Trucking Investigation Leads to Convictions, Including Murder

ALBANY, GA — The long arm of the law has caught up to two people in the U.S. in case that started with charges of violating federal trucking regulations, but expanded to include one person receiving a life sentence in prison for trying to kill a co-conspirator.

According to news releases from the Office of Inspector General at the U.S. Transportation Department, on May 15, a federal court in Georgia granted a motion filed by federal prosecutors to dismiss charges against Devasko Lewis for conspiracy to criminally violate an imminent hazard out-of-service order issued by the Federal Motor Carrier Safety Administration (FMCSA).

The dismissal of the federal case was based upon the sentencing of Lewis on April 17 to life in prison without the possibility of parole for the murder of a relative of a federal witness.

In January 2014, local prosecutors in Georgia charged Lewis with murder, attempted murder and aggravated battery. It was alleged he conspired with a hit man to murder his colleague Corey Daniels, a co-defendant in the IG’s federal investigation of conspiracy to violate the FMCSA imminent hazard order. Lewis was convicted in April.

Daniels earlier agreed to cooperate in the federal case against Lewis and shortly after an attempt was made on his life. Prosecutors claimed though Daniels was the actual target, but in a case of mistaken identity, his nephew was killed at Daniels’ residence.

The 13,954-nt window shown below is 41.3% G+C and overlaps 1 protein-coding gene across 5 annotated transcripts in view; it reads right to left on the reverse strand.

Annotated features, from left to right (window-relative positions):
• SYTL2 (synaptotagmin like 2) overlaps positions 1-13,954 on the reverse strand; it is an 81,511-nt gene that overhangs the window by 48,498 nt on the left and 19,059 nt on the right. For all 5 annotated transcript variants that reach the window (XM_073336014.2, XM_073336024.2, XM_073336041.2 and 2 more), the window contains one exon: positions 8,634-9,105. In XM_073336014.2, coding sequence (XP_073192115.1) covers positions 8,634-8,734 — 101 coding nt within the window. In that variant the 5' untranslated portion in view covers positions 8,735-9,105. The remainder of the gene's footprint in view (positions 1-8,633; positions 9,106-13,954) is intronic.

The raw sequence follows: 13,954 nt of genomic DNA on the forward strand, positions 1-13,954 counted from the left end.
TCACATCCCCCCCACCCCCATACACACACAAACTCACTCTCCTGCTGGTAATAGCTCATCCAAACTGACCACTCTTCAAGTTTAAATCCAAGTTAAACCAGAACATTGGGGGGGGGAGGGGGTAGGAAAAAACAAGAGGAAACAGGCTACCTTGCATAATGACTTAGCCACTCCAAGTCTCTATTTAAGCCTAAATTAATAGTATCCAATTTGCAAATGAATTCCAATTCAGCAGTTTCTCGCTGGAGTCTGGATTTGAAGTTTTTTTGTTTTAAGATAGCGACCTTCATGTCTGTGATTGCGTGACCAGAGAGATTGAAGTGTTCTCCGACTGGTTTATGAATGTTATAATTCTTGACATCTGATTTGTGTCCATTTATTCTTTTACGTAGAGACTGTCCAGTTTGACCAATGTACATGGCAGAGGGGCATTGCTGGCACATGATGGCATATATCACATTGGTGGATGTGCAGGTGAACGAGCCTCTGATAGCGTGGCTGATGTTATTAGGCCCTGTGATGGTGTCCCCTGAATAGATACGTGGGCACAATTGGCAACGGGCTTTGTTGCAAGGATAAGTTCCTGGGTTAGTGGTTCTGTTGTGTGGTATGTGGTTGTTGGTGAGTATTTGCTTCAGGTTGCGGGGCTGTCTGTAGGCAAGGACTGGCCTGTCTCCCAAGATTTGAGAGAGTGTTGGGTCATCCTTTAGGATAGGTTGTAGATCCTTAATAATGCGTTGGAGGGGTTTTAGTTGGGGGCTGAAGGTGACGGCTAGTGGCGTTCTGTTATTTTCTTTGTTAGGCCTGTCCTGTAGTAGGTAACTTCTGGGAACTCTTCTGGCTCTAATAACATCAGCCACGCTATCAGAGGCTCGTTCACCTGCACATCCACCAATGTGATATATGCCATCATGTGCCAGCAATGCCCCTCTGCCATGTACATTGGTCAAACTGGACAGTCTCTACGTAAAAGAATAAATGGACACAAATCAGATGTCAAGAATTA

The man hired to kill Daniels has since been convicted and is serving a sentence of life in prison with the possibility of parole.

Prior to the murder, Lewis had expressed his displeasure with Daniels’ cooperation against him in the federal case, according to the IG’s office.

In October 2008, Devasko Lewis, doing business as Lewis Trucking Company, was placed under an order to cease all operations. The order was issued due to serious violations discovered during an FMCSA compliance review conducted after a fatal crash in Alabama that killed seven people.

However, Devasko Lewis, assisted by his half-brother Lacey Lewis, attempted to circumvent this order by continuing to operate two other companies, Eagle Transport and Eagle Trans.

Devasko Lewis also formed DDL Transport LLC, which was ultimately placed under another order.

In May 2012, Devasko Lewis pleaded guilty to violating the orders and was subsequently sent to jail for 90 days to be followed by 12 months supervised release.

At around the time he pleaded guilty and before his sentencing, Devasko Lewis obtained DOT numbers for Eagle Transport and Eagle Trans. using the identity of friends, including another coconspirator, Corey Daniels, and failing to reveal his involvement to FMCSA as owner and operator of the companies.

After reporting to federal prison in November 2012, Devasko Lewis with the assistance of Lacey Lewis, continued operating Eagle Trans. along with the assistance of Daniels.

Daniels was sentenced to 12 months of probation last October after he was convicted earlier.

On May 13, Lacey Lewis was sentenced to 24 months probation for conspiracy to violate an imminent hazard out-of-service order after he pleaded guilty in January, following being charged in May 2013.


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